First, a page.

Simulated Ventilation of Two Patients With a Single Ventilator in a Pandemic Setting
Pascal Schepat, Benjamin Kober, Martin Eble, Volker Wenzel, Holger Herff
Background: Simultaneous ventilation of two patients, e.g., due to a shortage of ventilators in a pandemic, may result in hypoventilation in one patient and hyperinflation in the other patient. Methods: In a simulation of double patient ventilation using artificial lungs with equal compliances (70mL∙mbar-1), we tried to voluntarily direct gas flow to one patient by using 3D-printed y-adapters and stenosis adapters during volume-, and pressure-controlled ventilation. Subsequently, we modified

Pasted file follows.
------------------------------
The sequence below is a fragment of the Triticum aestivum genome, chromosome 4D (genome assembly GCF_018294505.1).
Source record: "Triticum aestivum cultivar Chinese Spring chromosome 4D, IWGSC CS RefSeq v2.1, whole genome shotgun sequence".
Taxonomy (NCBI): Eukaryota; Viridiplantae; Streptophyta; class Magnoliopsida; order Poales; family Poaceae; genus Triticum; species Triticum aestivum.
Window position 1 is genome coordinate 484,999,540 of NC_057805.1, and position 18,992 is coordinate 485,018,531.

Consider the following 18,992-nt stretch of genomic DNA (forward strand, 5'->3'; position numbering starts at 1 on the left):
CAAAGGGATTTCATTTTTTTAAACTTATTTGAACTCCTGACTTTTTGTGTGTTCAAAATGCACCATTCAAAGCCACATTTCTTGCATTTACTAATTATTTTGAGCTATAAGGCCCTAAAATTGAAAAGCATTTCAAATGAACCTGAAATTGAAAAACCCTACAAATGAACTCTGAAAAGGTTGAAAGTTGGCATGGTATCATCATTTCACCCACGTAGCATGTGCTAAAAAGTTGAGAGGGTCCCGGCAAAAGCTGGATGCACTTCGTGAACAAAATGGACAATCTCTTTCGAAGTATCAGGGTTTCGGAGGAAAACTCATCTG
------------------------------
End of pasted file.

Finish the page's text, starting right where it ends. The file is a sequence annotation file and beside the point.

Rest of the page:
... model using a special one-way valve on the limited flow side and measured in pressure-controlled ventilation with the flow sensor adjusted on either side in a second and third setup. In the last setup, we also measured with different lung compliances.Results: Volume- or pressure-controlled ventilation using standard connection tubes with the same compliance in each lung resulted in comparable minute volumes in both lungs, even if one side was obstructed to 3mm (6.6±0.2vs.6.5±0.1L for volume-controlled ventilation, p=.25 continuous severe alarm and 7.4±0.1vs.6.1±0.1L for pressure-controlled ventilation, p=.02 no alarm). In the second setup, pressure-controlled ventilation resulted at a 3mm flow limitation in minute ventilation of 9.4±0.3vs3.5±0.1L∙min-1, p=.001. In a third setup using the special one-way valve and the flow sensor on the unobstructed side, pressure-controlled ventilation resulted at a 3mm flow limitation in minute ventilation of 7.4±0.2vs3±0L∙min-1, at the compliance of 70mL∙mbar-1 for both lungs, 7.2±0vs4.1±0L∙ min-1, at the compliances of 50 vs. 70mL∙mbar-1, and 7.2±0.2vs5.7±0L∙ min-1, at the compliance of 30 vs. 70mL∙mbar-1 (all p=.001).Conclusions: Overriding a modern intensive care ventilator's safety features are possible, thereby ventilating two lungs with one ventilator simultaneously in a laboratory simulation using 3D-printed y-adapters. Directing tidal volumes in different pulmonary conditions towards one lung using 3D-printed flow limiters with diameters <6mm was also possible. While this ventilation setting was technically feasible in a bench model, it would be volatile, if not dangerous in a clinical situation.